This week “Shameless” takes a new turn because, unfortunately for the Gallagher kin, child services has stumbled upon their unsupervised household. As a result, the siblings that typically work so well together are now separated in the foster care system. This concept could have succeed exceptionally, but it came off as merely average.
Frank Gallagher made the anonymous phone call to child services a few episodes back and I was wondering when they were actually going to address the point. Last week the showrunners finally did, and incorporated it ingeniously into the final minutes of the episode. The series begins perfectly this week as the Gallagher kin are predictably unfazed by the situation because, as Lip puts it so elegantly, “It’s not [their] first time at the rodeo.”
Fiona lucks out because she’s an adult and can hang back with boyfriend Jimmy, who seems more effeminate episode to episode. Jimmy doesn’t do much this week though, so all the focus is on Emmy Rossum. Once again, Rossum is great as Fiona and I had no complaints about her acting, but the storyline really was just decent overall.
In comparison, William H. Macy is hysterical to watch as Frank and this week his job was done very well. Frank was blackmailed, per Fiona’s determinacy, to jump back on the wagon and help get the kids back. I thoroughly enjoyed watching Frank try to convince Sheila to pretend to be his ex-wife for the day and then later struggle in required parenting classes. Plus, even though the way that Frank was able to pass the drug test is gag-inducing, it was still funny because of how characteristic it is of him.
Debbie Gallagher is unfortunately all by her lonesome this episode. Debs gets placed in a home with a single mother who has already been given the responsibility to take of care of what seems like an endless number of foster kids. How the system would let this fly is beyond me, but Emma Kenney does some good acting in this situation nonetheless. She is obviously comfortable in her role and works well with her character’s evolving Fiona-like qualities. Kenney carries her storyline this week, but the downside is that it wasn’t very interesting since her circumstance is never perilous, comical or dramatic––it’s just there.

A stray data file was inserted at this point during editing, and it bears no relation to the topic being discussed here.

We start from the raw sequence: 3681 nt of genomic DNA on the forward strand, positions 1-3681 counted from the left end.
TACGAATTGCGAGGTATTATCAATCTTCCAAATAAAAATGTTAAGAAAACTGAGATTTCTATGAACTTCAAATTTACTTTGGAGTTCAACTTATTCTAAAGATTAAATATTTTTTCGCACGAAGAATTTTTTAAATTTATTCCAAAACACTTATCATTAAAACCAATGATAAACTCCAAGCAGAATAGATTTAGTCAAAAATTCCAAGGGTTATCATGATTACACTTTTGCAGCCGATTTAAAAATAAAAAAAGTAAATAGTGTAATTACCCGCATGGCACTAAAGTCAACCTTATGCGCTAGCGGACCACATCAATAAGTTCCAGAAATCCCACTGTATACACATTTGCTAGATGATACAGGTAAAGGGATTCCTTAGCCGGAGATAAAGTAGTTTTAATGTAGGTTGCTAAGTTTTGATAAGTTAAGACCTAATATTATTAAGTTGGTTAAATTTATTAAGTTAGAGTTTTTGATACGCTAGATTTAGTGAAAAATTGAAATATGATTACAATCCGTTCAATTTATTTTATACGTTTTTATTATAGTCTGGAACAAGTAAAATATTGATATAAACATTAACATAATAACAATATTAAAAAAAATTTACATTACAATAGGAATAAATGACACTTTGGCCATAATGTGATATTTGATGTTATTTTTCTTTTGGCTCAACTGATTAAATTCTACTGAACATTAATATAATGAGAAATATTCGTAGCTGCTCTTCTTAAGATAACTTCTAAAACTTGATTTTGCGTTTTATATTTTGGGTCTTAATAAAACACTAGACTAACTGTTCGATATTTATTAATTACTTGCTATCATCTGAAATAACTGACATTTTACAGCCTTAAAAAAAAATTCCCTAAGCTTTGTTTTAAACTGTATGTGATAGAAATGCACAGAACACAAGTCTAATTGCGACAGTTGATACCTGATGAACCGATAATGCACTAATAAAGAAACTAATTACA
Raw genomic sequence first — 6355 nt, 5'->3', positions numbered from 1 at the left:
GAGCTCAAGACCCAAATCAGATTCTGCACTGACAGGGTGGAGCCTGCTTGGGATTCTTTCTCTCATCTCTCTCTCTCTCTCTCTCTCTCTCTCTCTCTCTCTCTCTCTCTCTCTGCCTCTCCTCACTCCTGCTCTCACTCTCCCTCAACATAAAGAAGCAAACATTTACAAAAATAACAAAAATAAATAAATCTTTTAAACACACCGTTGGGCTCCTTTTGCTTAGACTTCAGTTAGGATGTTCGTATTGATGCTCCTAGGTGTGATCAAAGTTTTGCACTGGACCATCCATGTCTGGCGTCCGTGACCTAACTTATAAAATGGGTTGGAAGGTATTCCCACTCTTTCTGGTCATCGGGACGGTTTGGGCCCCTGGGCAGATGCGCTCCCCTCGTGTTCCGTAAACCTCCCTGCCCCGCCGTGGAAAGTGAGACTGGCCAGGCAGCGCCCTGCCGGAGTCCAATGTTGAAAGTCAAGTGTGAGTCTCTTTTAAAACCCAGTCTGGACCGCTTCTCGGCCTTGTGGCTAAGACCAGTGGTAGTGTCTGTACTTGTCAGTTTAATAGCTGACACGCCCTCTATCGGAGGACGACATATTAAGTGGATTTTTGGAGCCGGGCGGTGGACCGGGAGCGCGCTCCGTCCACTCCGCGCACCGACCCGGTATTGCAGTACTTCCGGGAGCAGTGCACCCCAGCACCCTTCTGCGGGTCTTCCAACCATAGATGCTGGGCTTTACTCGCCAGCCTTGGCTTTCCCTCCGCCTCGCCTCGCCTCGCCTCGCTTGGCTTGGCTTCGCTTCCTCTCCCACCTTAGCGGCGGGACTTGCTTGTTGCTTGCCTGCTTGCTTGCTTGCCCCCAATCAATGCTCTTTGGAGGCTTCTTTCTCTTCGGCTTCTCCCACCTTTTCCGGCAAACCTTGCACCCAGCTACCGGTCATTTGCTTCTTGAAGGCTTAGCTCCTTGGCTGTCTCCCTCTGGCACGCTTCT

Carl and youngest sibling Liam are placed together in a household with a lovely gay couple. The two gay men have no problem telling Carl that they are a biracial couple specifically looking for a biracial baby (how the two Caucasian Gallagher parents ever ended up with a black baby is beyond me). Despite the fact that the gay foster parents have a delightfully stunning apartment and flawless intentions, Carl decides that it would be best to thieve from the two men, rummage through their pornography collection and even vandalize their flat while he’s at it.
Carl is a natural and even talented juvenile delinquent and Ethan Cutkosky has fun playing the part, but I cannot help but think that a child in that situation would not be so eager to give up the obviously beneficial opportunity. “Shameless” failed here by not connecting this portion of the plot with a true life situation and instead going for the easy laughs.
Lip and Ian do not qualify for foster care, so they are instead placed in a group home, which according to writers John Wells and Paul Abbott means a prison scenario for the two brothers. Jeremy Allen White has owned the role of Lip since the show began and this episode is only another testament to his worthy performance. Lip has always had his way with words, and even though he is a sarcastic pain to the staff this week, he is able to talk and bribe his way out of fist fights and other situations, eventually earning him the right to sneak people in and out of the home.